Can India grow without industrialisation?

Can India grow without industrialisation
5. General

Can India grow without industrialisation?

Welcome to the fourth edition of 3-2-1 by Story Rules – a newsletter recommending:
β€’ 3 tweets
β€’ 2 articles
β€’ 1 long-form content piece (podcast or book)

Each content element will have a short summary from me indicating why it is worth a read/listen.

Let’s dive in.

🐦 3 Tweets of the week

I once heard Sohail Hashmi say that ‘architecture is humanity’s response to its environment’. This is such a glorious response (and such a fascinating thread)!

Now to remember this the next time I get hiccups.

This was seriously my routine for classes at IIMA in 2003.

πŸ“„ 2 Articles of the week

​a. India get the better of Australia, one flick at a time by Karthik Krishnaswamy​

After Australia’s defeat in the second Test at Delhi, many commentators came to the um, sweeping conclusion that the Australians made a mistake by over relying on the sweep during their second innings.

Karthik from ESPNCricinfo has a nuanced take on this – he argues that given the accuracy of India’s spinners, the Aussies were stuck between a rock and a hard place:


…here’s the thing. Australia’s players and team management know this. They know how dangerous cross-bat shots can be on pitches like this. But R Ashwin and Ravindra Jadeja have bowled with the sort of control that has left them with few other scoring options. They’re certainly not getting drive balls and cut balls, and they’re not getting a whole lot of flick balls either.

They’ve chosen two different responses to this challenge in the two Tests of this series. In the second innings in Nagpur, Australia defended for their lives and were bowled out in 32.3 overs. In the second innings in Delhi, they swept at everything and were bowled out in 31.1 overs. Their captain Pat Cummins said their batters had underplayed their hand in Nagpur and overplayed it in Delhi.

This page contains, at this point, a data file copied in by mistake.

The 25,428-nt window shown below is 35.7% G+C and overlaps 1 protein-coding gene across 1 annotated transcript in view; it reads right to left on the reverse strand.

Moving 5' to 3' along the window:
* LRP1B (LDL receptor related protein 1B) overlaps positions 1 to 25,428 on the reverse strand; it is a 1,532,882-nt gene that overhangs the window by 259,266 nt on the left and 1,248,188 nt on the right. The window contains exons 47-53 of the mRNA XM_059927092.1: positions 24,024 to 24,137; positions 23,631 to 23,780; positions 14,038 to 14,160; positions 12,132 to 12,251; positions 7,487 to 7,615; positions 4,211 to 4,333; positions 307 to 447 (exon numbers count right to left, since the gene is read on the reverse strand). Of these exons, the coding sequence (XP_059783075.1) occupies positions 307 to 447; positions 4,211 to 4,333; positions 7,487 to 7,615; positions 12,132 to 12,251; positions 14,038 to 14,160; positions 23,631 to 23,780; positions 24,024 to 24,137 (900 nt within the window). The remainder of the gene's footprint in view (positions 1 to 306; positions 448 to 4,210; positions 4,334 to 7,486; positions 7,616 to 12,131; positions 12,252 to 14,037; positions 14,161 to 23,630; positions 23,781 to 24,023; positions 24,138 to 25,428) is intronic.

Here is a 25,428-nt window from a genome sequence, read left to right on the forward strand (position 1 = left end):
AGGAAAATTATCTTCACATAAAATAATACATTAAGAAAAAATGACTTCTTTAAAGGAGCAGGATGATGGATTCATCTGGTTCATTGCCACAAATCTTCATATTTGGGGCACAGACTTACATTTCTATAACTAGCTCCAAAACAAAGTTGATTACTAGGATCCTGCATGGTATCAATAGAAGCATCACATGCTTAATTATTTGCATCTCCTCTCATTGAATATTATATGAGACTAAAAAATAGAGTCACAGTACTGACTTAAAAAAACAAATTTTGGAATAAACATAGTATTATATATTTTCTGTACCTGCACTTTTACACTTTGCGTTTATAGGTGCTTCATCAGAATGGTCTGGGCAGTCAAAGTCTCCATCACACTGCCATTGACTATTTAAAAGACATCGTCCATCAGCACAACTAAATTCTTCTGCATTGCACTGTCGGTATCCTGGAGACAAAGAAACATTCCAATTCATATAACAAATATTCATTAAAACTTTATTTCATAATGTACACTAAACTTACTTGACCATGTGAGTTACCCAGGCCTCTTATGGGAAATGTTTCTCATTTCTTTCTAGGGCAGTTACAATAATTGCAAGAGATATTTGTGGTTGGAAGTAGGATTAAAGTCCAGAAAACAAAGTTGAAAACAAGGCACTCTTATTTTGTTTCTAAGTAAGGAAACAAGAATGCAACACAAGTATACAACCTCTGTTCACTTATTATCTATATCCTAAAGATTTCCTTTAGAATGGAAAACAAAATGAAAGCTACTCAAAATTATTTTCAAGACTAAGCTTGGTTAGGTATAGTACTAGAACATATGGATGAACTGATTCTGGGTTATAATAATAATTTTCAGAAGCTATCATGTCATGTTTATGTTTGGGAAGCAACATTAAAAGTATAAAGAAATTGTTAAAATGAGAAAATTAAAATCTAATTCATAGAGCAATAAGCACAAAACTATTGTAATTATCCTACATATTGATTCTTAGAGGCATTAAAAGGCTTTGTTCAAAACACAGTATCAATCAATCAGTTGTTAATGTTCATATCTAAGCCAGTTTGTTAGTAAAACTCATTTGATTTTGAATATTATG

Against spinners with the control of Ashwin and Jadeja and on pitches with both turn and natural variation, those can be the only options for visiting batters. Neither is the right answer, but there’s no real middle way either, unless the bowlers have an off day.

​b. How to manage your anxiety while presenting by Matt Abrahams (Stanford GSB)​

A good framework with ideas to manage anxiety based on whether it is situation based, audience based or goal based.

πŸ“– 1 long-form read of the week

​a. Can India industrialise? By Noah Smith​

A great primer that sets India’s economic story in a global context and lays down the key imperatives to achieve our growth targets.


What does worry me a bit more is that there’s not much labor-intensive manufacturing here – garments, toys, furniture, and electronics assembly. Making these sorts of products is usually where countries start on their road to industrialization – even Britain famously started with the garment industry when it first industrialized. Labor-intensive manufacturing is useful for generating employment, for moving poor people from farms to cities, and – at least, if you believe Ha-Joon Chang – for developing a widespread culture of manufacturing. And yet India doesn’t really specialize in this; its manufacturing exports are more likely to be capital-intensive things like chemicals. Contrast this with Bangladesh, which has focused single-mindedly on the garment industry

PS: This Apr-2022 interview of Arvind Subramanian (India’s ex-Chief Economic Advisor) by Noah Smith is a good companion piece to the above article

That’s all from this week’s edition.

Photo by Jezael Melgoza on Unsplash

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